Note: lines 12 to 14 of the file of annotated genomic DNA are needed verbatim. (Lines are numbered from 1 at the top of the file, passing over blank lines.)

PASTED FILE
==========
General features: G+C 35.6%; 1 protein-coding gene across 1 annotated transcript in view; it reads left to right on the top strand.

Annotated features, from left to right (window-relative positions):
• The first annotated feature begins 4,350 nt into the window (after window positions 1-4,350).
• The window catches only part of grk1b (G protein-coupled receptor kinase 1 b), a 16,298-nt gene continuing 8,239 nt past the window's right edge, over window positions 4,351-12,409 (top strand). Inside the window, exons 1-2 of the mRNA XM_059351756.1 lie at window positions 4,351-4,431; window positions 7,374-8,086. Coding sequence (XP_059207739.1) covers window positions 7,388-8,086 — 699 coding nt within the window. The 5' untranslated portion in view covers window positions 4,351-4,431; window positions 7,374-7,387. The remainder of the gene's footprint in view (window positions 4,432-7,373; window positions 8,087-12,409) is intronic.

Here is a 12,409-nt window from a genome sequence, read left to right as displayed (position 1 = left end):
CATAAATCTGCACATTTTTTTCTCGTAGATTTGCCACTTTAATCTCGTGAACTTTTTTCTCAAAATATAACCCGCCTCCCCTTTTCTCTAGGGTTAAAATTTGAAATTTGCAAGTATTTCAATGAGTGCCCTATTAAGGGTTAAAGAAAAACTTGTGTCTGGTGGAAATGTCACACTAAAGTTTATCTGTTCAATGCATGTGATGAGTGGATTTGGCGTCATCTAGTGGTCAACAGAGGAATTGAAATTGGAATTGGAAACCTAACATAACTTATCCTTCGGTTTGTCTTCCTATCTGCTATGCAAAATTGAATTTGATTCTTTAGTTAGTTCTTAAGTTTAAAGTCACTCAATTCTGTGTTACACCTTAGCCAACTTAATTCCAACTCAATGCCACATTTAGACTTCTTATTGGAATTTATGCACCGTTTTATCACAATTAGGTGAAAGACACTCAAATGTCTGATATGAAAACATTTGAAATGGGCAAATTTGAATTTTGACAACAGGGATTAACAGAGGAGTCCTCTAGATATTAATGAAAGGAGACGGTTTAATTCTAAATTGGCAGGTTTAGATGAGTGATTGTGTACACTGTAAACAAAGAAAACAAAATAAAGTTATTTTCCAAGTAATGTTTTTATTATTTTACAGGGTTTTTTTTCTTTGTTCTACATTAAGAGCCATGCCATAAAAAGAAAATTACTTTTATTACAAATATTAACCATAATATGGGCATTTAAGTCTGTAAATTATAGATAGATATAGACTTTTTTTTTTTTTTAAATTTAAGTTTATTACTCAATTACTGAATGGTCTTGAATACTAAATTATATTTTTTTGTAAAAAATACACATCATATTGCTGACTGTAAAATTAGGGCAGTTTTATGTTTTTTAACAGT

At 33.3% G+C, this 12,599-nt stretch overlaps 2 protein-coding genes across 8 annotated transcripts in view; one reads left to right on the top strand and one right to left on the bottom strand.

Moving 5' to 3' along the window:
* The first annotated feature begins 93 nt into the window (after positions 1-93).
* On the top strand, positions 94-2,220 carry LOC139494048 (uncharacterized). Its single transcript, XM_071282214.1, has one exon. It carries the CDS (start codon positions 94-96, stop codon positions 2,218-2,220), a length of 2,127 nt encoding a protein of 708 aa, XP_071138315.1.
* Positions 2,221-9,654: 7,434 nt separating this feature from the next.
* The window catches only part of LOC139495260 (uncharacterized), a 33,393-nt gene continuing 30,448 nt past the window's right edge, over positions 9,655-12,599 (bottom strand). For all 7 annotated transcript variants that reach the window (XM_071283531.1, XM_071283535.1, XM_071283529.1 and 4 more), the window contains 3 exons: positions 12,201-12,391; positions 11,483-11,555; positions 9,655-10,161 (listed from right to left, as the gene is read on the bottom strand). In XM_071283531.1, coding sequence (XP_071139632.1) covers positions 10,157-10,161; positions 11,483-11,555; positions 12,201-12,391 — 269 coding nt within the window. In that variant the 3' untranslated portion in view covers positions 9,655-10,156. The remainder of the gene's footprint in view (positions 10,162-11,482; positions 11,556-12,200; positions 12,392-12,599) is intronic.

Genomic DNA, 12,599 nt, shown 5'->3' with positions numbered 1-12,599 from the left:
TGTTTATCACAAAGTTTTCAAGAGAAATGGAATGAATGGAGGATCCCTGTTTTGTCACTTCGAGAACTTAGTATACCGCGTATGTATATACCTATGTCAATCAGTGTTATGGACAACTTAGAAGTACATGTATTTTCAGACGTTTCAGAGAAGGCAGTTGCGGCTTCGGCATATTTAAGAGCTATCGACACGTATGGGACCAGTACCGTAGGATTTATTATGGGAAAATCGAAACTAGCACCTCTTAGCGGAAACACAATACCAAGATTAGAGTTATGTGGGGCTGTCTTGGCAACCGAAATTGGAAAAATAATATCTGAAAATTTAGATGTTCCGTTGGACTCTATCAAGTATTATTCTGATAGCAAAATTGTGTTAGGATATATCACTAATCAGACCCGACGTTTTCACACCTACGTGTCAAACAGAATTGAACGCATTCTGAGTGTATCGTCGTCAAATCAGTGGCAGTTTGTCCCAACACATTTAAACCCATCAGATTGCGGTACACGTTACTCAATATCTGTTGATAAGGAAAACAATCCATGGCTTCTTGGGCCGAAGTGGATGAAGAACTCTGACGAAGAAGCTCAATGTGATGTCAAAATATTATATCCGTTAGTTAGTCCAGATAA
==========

* The window catches only part of LOC139495260 (uncharacterized), a 33,393-nt gene continuing 30,448 nt past the window's right edge, over positions 9,655-12,599 (bottom strand). For all 7 annotated transcript variants that reach the window (XM_071283531.1, XM_071283535.1, XM_071283529.1 and 4 more), the window contains 3 exons: positions 12,201-12,391; positions 11,483-11,555; positions 9,655-10,161 (listed from right to left, as the gene is read on the bottom strand). In XM_071283531.1, coding sequence (XP_071139632.1) covers positions 10,157-10,161; positions 11,483-11,555; positions 12,201-12,391 — 269 coding nt within the window. In that variant the 3' untranslated portion in view covers positions 9,655-10,156. The remainder of the gene's footprint in view (positions 10,162-11,482; positions 11,556-12,200; positions 12,392-12,599) is intronic.

Genomic DNA, 12,599 nt, shown 5'->3' with positions numbered 1-12,599 from the left:
TGTTTATCACAAAGTTTTCAAGAGAAATGGAATGAATGGAGGATCCCTGTTTTGTCACTTCGAGAACTTAGTATACCGCGTATGTATATACCTATGTCAATCAGTGTTATGGACAACTTAGAAGTACATGTATTTTCAGACGTTTCAGAGAAGGCAGTTGCGGCTTCGGCATATTTAAGAGCTATCGACACGTATGGGACCAGTACCGTAGGATTTATTATGGGAAAATCGAAACTAGCACCTCTTAGCGGAAACACAATACCAAGATTAGAGTTATGTGGGGCTGTCTTGGCAACCGAAATTGGAAAAATAATATCTGAAAATTTAGATGTTCCGTTGGACTCTATCAAGTATTATTCTGATAGCAAAATTGTGTTAGGATATATCACTAATCAGACCCGACGTTTTCACACCTACGTGTCAAACAGAATTGAACGCATTCTGAGTGTATCGTCGTCAAATCAGTGGCAGTTTGTCCCAACACATTTAAACCCATCAGATTGCGGTACACGTTACTCAATATCTGTTGATAAGGAAAACAATCCATGGCTTCTTGGGCCGAAGTGGATGAAGAACTCTGACGAAGAAGCTCAATGTGATGTCAAAATATTATATCCGTTAGTTAGTCCAGATAA